Speaking of different beaches, some do attract more jellyfish than others. While South Goa has a higher number of reported stings, North Goa reports an entirely different type of jellyfish. The stings of different kinds of
jellyfish require different types of care as well, so don’t assume you know what to do even if you may have been stung before. Any further exposure to liquids could make the pain worse. And no, peeing on it, as popularised by that one episode of the TV show F.R.I.E.N.D.S, isn’t the best solution.

Ideally, pop an antihistamine immediately and head to the closest hospital. Also, here’s a tip from dreaded personal experience – take off any jewellery before heading into the water. Jellyfish, much like us, are intrigued by pretty, shiny things.

3. To bikini or not to bikini

Better worn with fewer roaming eyes (Photo credit: Aliexpress)

Does the general advice about dressing sensibly hold? It depends. Beaches that are part of 5-star luxury hotel properties tend to be private and accessible only to hotel guests. In which case, you’re in decent company.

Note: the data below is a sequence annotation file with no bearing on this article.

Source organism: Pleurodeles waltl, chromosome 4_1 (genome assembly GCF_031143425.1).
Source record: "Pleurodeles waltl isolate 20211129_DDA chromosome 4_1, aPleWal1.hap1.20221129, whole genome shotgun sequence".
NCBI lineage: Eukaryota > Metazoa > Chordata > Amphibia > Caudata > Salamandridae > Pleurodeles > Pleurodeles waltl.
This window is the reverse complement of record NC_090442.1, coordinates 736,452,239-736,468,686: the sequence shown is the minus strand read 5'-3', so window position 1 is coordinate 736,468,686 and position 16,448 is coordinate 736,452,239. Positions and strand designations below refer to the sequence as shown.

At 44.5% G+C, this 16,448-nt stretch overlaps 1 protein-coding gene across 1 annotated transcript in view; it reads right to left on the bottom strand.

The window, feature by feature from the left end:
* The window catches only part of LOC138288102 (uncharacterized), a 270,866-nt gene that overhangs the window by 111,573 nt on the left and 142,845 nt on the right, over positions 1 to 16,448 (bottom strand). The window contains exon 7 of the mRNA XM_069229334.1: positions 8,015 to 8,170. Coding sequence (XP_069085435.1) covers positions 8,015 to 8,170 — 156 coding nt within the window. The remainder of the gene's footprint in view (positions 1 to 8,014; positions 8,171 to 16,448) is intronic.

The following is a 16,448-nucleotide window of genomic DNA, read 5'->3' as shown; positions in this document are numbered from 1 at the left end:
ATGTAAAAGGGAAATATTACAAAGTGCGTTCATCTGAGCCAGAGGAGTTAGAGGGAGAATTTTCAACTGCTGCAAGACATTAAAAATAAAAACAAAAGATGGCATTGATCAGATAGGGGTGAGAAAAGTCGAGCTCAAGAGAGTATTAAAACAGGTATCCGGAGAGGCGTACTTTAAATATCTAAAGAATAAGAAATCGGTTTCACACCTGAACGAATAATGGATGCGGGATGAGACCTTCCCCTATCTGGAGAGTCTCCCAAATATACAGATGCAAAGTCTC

Beaches frequented by international visitors tend to exhibit more two-piece swimwear too.

Of course, you can technically wear a bikini anywhere in the state but where there are more people, there are more sets of eyes and some of those wander where they’re not welcome. Remember to have a sarong with you to cover up while getting in and out of the water so you don’t have to walk an uncomfortable stretch before getting to your clothes. My suggestion would be to save the bikini for your hotel pool and choose a one-piece or tankini for public beaches. If you make it to the rumoured nude beach of Ozran, then happy beach bumming to you!

4. Adventure sports can be more adventure than you bargained for

There seem to be an increasing number of places that offer water sports like banana boating and parasailing. You should know that despite shop owners’ confidence, the equipment isn’t usually subjected to stringent